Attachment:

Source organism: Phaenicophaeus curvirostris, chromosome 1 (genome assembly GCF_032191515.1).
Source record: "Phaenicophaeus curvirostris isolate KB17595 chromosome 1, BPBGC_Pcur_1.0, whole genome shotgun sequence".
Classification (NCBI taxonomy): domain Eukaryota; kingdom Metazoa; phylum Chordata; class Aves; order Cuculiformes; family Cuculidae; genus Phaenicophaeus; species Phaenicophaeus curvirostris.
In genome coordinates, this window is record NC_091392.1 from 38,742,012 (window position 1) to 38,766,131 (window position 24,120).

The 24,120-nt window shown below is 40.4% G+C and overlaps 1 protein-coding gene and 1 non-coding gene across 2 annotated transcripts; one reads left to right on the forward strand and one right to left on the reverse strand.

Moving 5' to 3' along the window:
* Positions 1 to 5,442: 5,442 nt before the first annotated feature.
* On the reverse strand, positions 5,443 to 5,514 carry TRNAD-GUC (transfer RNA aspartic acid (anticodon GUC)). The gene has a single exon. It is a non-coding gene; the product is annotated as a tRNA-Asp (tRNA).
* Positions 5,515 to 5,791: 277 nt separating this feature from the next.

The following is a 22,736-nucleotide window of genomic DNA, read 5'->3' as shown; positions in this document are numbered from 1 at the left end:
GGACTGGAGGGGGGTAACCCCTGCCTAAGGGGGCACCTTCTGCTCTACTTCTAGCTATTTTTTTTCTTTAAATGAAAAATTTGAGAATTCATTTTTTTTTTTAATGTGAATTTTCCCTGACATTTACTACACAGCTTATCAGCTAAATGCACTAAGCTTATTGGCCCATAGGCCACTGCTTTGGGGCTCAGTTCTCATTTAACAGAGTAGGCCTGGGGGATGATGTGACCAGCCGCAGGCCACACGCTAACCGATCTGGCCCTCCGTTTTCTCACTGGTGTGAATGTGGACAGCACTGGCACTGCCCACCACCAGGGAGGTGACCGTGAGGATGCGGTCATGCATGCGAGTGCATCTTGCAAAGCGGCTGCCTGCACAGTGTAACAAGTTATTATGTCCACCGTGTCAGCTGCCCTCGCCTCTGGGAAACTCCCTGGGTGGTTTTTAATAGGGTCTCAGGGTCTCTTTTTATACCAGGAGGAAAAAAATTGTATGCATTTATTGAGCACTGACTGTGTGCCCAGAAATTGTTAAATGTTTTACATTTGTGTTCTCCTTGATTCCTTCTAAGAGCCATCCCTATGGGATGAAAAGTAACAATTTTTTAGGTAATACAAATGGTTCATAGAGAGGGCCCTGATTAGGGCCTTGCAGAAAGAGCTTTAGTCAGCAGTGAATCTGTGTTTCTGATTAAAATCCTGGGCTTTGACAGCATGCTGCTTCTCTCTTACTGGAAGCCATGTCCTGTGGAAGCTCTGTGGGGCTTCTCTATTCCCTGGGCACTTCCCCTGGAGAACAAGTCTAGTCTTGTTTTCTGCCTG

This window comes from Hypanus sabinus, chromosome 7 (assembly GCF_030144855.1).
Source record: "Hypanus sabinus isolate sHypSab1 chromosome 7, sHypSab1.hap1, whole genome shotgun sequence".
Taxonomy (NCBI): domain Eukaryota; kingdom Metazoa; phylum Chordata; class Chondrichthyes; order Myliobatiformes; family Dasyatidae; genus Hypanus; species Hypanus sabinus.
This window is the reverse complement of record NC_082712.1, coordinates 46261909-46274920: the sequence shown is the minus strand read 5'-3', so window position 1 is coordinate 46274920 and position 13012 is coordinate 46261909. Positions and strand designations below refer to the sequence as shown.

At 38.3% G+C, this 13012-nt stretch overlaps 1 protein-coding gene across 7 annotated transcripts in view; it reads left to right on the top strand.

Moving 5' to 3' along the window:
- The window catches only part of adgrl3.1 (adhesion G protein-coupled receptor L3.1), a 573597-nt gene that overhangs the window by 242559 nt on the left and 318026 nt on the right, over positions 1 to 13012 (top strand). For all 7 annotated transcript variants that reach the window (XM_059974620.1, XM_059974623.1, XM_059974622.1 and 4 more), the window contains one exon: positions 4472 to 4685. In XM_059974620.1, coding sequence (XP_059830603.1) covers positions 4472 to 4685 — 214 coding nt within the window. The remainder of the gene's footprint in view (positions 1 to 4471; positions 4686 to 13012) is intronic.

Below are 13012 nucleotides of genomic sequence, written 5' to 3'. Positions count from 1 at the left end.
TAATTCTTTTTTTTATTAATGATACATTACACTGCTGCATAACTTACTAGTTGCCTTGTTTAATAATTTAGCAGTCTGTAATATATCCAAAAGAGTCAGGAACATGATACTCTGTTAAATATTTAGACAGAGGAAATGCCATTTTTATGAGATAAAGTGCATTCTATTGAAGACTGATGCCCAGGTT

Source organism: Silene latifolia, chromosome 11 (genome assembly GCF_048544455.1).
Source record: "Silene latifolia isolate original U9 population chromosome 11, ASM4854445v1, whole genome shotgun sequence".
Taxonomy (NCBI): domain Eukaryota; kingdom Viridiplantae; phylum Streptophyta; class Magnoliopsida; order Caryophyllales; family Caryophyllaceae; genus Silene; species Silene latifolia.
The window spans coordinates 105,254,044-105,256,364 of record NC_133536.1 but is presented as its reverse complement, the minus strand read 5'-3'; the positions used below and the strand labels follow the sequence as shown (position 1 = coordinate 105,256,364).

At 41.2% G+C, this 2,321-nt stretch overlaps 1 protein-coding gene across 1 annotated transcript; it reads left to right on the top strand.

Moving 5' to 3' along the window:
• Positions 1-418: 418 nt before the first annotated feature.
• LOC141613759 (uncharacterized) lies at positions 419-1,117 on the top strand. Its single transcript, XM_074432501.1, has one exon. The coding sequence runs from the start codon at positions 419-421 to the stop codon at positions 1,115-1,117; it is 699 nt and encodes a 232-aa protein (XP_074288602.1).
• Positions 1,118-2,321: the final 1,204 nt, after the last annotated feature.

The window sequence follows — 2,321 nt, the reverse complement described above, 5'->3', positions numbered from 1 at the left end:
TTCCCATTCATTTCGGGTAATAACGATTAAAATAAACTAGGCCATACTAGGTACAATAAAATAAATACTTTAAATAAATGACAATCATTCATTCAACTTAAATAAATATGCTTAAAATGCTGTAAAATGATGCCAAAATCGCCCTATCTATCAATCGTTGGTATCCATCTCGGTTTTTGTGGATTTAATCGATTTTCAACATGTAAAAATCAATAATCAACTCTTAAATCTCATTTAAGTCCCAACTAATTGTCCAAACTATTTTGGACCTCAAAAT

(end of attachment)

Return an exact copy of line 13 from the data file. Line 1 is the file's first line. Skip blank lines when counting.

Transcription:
Source record: "Hypanus sabinus isolate sHypSab1 chromosome 7, sHypSab1.hap1, whole genome shotgun sequence".